It seems to me a cruel hoax, as well as an invitation to prisoner abuse, to make an elaborate and false pretense of giving prison guards "comp time" for overtime work, which, of course, due to the shortages that required them to work overtime in the first place, they _never get to use_. At the end of the year, they lose it.

Wouldn't it be more honest to simply hire 18 year olds (the current minimum age to be a prison guard) for a 45 hour week instead of the fictitious 40 hour week? That way there is no deception.

In other words, they will know up front they are being paid $8.00 per hour, rather than $9.00.

Next question is, what kind of prison guards do you expect to get for $8.00 per hour?


Jim McCulloch

Sunday, March 27, 2005

Galveston birdwatching notes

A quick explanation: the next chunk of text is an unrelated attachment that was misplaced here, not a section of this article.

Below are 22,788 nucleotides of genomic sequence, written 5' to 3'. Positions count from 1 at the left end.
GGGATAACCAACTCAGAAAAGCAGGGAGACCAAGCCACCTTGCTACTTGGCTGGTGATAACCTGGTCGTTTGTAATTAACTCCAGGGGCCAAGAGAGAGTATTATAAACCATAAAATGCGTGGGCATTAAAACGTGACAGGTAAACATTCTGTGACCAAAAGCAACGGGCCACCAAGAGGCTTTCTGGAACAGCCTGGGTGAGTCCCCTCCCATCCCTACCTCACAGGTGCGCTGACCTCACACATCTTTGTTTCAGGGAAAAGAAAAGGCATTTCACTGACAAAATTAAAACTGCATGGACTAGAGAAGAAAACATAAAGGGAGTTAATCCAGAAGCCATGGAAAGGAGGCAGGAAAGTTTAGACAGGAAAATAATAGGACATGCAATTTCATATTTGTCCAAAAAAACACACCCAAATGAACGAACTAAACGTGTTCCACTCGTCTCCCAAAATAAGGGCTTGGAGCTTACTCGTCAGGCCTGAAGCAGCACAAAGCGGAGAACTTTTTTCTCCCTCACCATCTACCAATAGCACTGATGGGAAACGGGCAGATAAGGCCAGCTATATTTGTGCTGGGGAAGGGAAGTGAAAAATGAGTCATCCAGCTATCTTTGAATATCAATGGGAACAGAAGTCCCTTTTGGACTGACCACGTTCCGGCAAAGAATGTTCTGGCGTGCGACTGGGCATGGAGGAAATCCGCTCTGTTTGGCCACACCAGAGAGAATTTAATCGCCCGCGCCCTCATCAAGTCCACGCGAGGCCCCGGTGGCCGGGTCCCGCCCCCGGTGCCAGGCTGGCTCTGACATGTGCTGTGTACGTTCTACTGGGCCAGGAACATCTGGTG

Listen to the seawall's thunder, breaking the slow trough and tilt of the hurricane Gulf, unresting wormgear sea, muffled drum whose drumroll is time. A long tectonic horizon evaporates islands in effortless winds like bubbles hissing on a wave, a moment, a foamy drift gone in the sun, a vision.
Flying wedges of clumped live oaks hunker down recoiling from the saltsting wind. In a marshbound inlet a pair of hooded mergansers bob like hunters’ decoys, in dark water dead-flat as poured mercury. Behind the ducks march armies of soldier green sedge and spikerush, shouted rapiers waving chaotically against the sullen gray sky, pricking the empty wind.
The marshes merge with the drier land windward, fields of slicing weeds where flocks of geese, sandhill cranes, and white ibises graze wintering against the mind's grain in a grass of a million papercuts, wisps of brown pixels whispering across the retina, a rasping landscape lumpy with outcrying birds.